This month's question: Are emerging markets now an attractive proposition?
Jonathan Moyes, head of research, Whitechurch Securities
We believe emerging markets (EMs) remain an attractive proposition within a well-diversified investment portfolio. It is true that in the current climate of rising US yields, a strong US dollar, and president Donald Trump’s aggressive trade policy, sentiment towards EMs and Asia has soured in 2018.
Cheap money capital flows, which boosted EMs in the previous two years, appear to be heading for the exit as US rates move higher.
In addition, the stronger dollar may weigh on more cyclical and commodity-focused emerging economies moving forwards. These are short to medium-term concerns.
Investing in EMs is a longer-term pursuit and investors must build into their expectations that sentiment will fluctuate over time. For investors brave enough to look through these recent headwinds and focus on longer-term value creation, rather than attempting to time markets, EMs remain home to some high-quality firms, supported by excellent demographics, and strong economic fundamentals.
EM valuations have improved following the recent sell-off, and given there is scope for continued earnings growth across many Asian and EMs, these regions look relatively attractive.
We are particularly interested in higher-quality firms that did not benefit from the sugar rush of ‘hot money’ flows into EMs. In particular, areas such as India, where the longer-term case for the compounding of earnings over time remains intact and is further boosted by strong corporate governance and a positive economic and corporate reform backdrop.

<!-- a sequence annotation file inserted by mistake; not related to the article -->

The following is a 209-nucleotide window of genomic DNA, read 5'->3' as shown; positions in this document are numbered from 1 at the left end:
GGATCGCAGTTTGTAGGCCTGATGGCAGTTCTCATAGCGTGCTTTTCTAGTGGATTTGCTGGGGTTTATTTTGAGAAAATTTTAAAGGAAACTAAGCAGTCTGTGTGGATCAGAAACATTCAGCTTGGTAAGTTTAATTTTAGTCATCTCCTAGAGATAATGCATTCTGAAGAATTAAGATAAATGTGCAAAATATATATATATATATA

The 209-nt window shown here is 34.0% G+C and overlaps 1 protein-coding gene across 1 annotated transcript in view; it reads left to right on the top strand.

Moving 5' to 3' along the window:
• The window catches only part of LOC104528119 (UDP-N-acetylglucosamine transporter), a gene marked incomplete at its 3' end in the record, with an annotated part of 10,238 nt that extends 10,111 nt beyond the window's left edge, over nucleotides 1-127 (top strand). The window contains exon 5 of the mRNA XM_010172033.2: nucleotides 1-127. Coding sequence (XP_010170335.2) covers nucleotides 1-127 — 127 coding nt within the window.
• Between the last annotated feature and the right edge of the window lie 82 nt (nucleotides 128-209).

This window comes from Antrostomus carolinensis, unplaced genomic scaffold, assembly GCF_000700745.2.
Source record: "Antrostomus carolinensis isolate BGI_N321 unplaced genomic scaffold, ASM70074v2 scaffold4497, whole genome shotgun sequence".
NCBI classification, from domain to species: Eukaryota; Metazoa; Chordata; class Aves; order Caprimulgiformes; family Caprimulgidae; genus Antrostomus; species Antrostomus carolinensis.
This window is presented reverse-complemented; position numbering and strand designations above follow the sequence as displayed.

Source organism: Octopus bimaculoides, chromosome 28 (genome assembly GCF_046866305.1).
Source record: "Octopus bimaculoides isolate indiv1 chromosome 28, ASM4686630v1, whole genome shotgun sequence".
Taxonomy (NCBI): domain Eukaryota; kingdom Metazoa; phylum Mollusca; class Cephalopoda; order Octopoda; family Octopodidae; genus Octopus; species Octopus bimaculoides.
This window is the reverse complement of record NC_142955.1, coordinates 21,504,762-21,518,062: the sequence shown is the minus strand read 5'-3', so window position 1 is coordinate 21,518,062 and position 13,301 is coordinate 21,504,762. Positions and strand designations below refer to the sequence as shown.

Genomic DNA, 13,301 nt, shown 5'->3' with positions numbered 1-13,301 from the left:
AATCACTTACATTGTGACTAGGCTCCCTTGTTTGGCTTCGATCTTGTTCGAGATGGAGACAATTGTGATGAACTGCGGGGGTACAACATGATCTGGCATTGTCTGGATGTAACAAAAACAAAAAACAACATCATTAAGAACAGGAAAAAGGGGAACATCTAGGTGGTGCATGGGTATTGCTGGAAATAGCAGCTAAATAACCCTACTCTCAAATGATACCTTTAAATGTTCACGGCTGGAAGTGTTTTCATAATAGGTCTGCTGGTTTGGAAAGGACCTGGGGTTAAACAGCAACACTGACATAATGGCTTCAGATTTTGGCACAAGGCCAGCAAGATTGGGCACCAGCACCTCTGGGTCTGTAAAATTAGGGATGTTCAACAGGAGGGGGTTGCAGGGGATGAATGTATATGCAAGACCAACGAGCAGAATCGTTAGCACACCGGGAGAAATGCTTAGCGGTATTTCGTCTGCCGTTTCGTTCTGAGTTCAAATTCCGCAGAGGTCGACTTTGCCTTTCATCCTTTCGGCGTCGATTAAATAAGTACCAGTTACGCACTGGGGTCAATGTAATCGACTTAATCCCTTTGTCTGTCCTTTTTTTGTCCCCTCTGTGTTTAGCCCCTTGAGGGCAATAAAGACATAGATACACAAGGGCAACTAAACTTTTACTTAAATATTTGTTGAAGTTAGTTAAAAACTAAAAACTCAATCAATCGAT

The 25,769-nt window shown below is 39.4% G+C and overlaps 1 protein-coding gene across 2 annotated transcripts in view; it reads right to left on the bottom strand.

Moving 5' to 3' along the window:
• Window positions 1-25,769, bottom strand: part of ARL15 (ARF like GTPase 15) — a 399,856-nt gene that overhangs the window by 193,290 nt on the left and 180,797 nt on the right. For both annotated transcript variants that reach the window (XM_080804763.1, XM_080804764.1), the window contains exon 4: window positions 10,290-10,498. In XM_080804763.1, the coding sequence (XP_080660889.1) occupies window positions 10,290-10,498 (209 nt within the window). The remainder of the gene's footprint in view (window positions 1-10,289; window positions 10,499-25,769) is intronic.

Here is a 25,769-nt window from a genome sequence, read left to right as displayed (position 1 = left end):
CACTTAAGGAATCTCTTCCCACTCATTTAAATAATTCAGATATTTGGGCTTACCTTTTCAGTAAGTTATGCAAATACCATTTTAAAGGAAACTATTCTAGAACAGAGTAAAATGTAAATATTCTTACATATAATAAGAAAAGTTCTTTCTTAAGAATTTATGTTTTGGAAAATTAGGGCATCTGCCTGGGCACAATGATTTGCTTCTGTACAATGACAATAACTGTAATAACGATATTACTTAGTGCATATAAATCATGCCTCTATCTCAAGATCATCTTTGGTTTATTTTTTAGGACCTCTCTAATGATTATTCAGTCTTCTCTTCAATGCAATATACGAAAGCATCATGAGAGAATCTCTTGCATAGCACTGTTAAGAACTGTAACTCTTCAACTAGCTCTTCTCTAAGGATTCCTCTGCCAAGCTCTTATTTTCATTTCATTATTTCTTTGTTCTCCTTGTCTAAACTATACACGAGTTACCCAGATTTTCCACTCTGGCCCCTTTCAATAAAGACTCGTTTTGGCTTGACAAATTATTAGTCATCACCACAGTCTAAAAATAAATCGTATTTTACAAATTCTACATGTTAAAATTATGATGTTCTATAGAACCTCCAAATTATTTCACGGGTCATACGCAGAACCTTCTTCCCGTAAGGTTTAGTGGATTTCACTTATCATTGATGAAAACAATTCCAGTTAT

Lothar Mentel, chief executive, Tatton Investment Management
Monetary tightening has yet to take effect globally. The European Central Bank (ECB) and the Bank of Japan continue to provide liquidity through quantitative easing (QE). This is enough to offset the US Federal Reserve’s balance sheet reductions, but is slowing. The ECB ceases QE in December.
The move from net easing to net tightening is likely to begin in the last quarter of this year and accelerate through 2019. Meanwhile, the demand for productive capital is fuelling a rotation from the financial economy to the real economy. This translates into a drying up of liquidity around the globe.
This isn’t good news for EMs. They still rely heavily on overseas investment and are sensitive to capital outflows – with US companies being encouraged to bring home overseas cash, they have already suffered. Emerging economies are also sensitive to global trade. One of their defining characteristics is cheap labour costs, which usually means local employment and domestic demand track global trade.
EMs have the added problem of excessive leverage; their credit build-up on the back of low global interest rates has left many firms with large amounts of debt. The last slowdown in 2016 has made many more resilient, but there’s no escaping that a number of EMs are in an extremely difficult period.